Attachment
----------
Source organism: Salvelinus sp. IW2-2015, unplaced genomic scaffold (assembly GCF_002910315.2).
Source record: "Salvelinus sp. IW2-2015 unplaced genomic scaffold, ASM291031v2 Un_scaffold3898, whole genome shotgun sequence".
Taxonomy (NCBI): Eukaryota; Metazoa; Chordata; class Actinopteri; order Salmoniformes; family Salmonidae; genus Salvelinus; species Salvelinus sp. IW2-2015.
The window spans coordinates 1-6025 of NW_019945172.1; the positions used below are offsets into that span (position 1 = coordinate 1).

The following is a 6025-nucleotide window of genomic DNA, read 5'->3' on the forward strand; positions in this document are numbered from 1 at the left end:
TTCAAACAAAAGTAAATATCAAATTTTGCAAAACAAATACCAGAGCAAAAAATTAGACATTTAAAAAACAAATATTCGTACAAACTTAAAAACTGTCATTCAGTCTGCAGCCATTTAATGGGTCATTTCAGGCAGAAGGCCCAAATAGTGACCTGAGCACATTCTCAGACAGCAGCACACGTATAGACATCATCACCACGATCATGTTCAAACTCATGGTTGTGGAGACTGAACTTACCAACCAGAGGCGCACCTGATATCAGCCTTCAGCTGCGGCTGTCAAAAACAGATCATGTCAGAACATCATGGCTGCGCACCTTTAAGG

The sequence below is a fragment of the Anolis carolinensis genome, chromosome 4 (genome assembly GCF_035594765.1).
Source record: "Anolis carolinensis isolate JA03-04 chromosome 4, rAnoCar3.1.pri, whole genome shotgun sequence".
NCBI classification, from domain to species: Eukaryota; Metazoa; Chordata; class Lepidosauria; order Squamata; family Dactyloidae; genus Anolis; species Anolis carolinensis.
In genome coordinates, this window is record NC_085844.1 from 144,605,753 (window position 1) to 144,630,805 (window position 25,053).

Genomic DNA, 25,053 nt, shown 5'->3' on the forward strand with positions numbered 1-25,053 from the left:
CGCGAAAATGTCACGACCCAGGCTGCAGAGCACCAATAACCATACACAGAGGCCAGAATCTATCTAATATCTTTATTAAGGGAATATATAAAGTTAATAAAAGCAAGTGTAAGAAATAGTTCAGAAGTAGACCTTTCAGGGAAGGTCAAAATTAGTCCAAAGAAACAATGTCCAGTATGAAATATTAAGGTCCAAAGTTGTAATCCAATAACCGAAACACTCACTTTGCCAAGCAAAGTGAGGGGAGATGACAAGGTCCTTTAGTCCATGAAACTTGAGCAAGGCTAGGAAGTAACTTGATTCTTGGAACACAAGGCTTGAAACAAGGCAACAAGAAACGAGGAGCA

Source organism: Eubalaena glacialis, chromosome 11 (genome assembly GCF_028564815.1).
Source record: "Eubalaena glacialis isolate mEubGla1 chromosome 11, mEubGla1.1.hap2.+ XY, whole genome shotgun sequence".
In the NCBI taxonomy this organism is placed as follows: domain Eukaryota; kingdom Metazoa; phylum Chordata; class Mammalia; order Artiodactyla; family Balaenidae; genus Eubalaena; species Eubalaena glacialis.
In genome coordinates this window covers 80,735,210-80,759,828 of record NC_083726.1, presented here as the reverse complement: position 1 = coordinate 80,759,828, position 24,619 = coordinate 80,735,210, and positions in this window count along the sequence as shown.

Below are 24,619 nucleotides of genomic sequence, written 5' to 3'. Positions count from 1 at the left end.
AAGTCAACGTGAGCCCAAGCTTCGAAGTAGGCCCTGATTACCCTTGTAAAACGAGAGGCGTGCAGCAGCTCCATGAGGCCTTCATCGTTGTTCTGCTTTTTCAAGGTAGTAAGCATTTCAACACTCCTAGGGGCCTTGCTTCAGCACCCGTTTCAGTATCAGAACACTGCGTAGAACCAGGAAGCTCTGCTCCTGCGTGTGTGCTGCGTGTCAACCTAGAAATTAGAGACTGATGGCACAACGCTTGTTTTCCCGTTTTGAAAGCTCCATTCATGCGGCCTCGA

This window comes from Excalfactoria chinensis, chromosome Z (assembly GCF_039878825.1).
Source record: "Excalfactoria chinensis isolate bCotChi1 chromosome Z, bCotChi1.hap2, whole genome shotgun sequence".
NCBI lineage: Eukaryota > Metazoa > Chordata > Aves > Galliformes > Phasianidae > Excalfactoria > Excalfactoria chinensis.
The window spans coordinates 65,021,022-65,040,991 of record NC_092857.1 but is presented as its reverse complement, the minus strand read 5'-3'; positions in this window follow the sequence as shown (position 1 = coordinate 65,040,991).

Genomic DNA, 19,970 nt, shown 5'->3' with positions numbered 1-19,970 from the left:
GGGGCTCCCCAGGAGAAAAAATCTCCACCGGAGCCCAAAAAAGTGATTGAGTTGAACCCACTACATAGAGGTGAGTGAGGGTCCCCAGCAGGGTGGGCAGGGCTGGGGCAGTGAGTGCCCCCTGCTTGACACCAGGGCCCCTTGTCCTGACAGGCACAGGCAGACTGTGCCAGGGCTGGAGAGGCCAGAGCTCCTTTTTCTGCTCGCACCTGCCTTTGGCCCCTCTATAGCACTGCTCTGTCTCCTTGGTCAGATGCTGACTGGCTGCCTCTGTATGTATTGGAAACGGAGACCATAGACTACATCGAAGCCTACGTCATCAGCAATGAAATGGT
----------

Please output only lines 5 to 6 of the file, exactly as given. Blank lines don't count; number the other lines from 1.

The following is a 6025-nucleotide window of genomic DNA, read 5'->3' on the forward strand; positions in this document are numbered from 1 at the left end:
TTCAAACAAAAGTAAATATCAAATTTTGCAAAACAAATACCAGAGCAAAAAATTAGACATTTAAAAAACAAATATTCGTACAAACTTAAAAACTGTCATTCAGTCTGCAGCCATTTAATGGGTCATTTCAGGCAGAAGGCCCAAATAGTGACCTGAGCACATTCTCAGACAGCAGCACACGTATAGACATCATCACCACGATCATGTTCAAACTCATGGTTGTGGAGACTGAACTTACCAACCAGAGGCGCACCTGATATCAGCCTTCAGCTGCGGCTGTCAAAAACAGATCATGTCAGAACATCATGGCTGCGCACCTTTAAGG